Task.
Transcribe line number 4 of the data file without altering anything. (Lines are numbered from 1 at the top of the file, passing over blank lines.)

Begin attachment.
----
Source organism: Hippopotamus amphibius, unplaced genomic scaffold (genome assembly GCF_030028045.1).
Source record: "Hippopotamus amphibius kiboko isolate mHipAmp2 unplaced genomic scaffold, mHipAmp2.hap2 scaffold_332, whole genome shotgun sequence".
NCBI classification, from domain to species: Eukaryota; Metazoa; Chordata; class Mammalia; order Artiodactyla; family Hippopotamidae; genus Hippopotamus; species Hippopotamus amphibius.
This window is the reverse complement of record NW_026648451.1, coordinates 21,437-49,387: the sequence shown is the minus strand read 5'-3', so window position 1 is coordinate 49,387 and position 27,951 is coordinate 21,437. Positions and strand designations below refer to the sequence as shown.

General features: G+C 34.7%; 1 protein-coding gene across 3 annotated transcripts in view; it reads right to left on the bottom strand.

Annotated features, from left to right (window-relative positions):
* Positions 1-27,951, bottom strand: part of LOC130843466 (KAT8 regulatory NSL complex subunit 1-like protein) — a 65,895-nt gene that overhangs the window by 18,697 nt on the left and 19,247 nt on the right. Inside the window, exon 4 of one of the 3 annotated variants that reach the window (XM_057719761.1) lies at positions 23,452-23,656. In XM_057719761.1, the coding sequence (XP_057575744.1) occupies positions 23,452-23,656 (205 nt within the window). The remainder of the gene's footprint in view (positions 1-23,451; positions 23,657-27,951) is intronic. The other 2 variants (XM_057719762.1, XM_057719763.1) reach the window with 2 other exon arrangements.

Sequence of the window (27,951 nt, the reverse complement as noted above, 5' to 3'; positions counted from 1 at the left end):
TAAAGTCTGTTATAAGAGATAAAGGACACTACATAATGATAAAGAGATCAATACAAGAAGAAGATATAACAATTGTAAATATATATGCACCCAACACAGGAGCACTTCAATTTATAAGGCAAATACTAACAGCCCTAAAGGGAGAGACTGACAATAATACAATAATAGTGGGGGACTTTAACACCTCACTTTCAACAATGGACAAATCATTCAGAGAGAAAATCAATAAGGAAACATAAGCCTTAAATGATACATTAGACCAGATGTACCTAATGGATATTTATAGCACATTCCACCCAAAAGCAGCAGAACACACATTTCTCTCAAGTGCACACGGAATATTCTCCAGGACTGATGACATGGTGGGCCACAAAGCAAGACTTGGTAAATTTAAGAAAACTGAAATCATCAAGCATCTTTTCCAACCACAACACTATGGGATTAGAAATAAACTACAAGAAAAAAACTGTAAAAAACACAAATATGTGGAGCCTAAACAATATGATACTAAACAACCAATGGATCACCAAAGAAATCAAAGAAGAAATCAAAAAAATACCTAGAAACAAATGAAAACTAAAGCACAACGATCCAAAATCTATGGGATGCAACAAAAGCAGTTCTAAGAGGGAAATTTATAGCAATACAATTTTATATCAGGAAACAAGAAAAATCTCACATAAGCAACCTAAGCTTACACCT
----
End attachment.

This window is the reverse complement of record NW_026648451.1, coordinates 21,437-49,387: the sequence shown is the minus strand read 5'-3', so window position 1 is coordinate 49,387 and position 27,951 is coordinate 21,437. Positions and strand designations below refer to the sequence as shown.